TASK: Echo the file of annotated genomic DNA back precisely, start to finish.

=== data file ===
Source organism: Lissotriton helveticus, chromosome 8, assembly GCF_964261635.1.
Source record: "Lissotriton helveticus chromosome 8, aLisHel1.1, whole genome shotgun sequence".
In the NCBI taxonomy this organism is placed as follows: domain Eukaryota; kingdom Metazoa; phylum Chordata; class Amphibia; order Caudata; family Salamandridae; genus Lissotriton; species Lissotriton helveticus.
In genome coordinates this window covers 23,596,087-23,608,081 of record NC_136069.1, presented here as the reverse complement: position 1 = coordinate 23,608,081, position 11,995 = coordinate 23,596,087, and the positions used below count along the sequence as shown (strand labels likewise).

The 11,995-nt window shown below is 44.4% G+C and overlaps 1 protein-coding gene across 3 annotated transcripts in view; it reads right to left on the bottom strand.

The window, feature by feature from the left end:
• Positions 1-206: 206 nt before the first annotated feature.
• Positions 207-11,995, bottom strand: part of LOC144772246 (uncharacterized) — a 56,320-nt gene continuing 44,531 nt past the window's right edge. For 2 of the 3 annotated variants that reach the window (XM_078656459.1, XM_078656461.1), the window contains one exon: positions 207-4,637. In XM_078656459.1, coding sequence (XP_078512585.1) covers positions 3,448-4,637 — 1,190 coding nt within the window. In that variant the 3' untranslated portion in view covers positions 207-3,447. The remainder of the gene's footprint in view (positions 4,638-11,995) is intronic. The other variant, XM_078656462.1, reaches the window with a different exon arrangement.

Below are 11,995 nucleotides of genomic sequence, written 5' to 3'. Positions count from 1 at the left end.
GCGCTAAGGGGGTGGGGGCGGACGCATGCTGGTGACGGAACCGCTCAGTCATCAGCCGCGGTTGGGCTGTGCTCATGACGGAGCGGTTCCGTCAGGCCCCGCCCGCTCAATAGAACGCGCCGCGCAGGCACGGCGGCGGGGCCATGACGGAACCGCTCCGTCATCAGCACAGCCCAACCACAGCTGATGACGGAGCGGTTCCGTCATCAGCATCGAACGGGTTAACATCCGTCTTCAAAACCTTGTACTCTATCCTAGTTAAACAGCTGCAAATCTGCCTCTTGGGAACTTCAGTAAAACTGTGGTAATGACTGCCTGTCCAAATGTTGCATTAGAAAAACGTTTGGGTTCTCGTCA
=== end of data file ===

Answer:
Source organism: Lissotriton helveticus, chromosome 8, assembly GCF_964261635.1.
Source record: "Lissotriton helveticus chromosome 8, aLisHel1.1, whole genome shotgun sequence".
In the NCBI taxonomy this organism is placed as follows: domain Eukaryota; kingdom Metazoa; phylum Chordata; class Amphibia; order Caudata; family Salamandridae; genus Lissotriton; species Lissotriton helveticus.
In genome coordinates this window covers 23,596,087-23,608,081 of record NC_136069.1, presented here as the reverse complement: position 1 = coordinate 23,608,081, position 11,995 = coordinate 23,596,087, and the positions used below count along the sequence as shown (strand labels likewise).

The 11,995-nt window shown below is 44.4% G+C and overlaps 1 protein-coding gene across 3 annotated transcripts in view; it reads right to left on the bottom strand.

The window, feature by feature from the left end:
• Positions 1-206: 206 nt before the first annotated feature.
• Positions 207-11,995, bottom strand: part of LOC144772246 (uncharacterized) — a 56,320-nt gene continuing 44,531 nt past the window's right edge. For 2 of the 3 annotated variants that reach the window (XM_078656459.1, XM_078656461.1), the window contains one exon: positions 207-4,637. In XM_078656459.1, coding sequence (XP_078512585.1) covers positions 3,448-4,637 — 1,190 coding nt within the window. In that variant the 3' untranslated portion in view covers positions 207-3,447. The remainder of the gene's footprint in view (positions 4,638-11,995) is intronic. The other variant, XM_078656462.1, reaches the window with a different exon arrangement.

Below are 11,995 nucleotides of genomic sequence, written 5' to 3'. Positions count from 1 at the left end.
GCGCTAAGGGGGTGGGGGCGGACGCATGCTGGTGACGGAACCGCTCAGTCATCAGCCGCGGTTGGGCTGTGCTCATGACGGAGCGGTTCCGTCAGGCCCCGCCCGCTCAATAGAACGCGCCGCGCAGGCACGGCGGCGGGGCCATGACGGAACCGCTCCGTCATCAGCACAGCCCAACCACAGCTGATGACGGAGCGGTTCCGTCATCAGCATCGAACGGGTTAACATCCGTCTTCAAAACCTTGTACTCTATCCTAGTTAAACAGCTGCAAATCTGCCTCTTGGGAACTTCAGTAAAACTGTGGTAATGACTGCCTGTCCAAATGTTGCATTAGAAAAACGTTTGGGTTCTCGTCA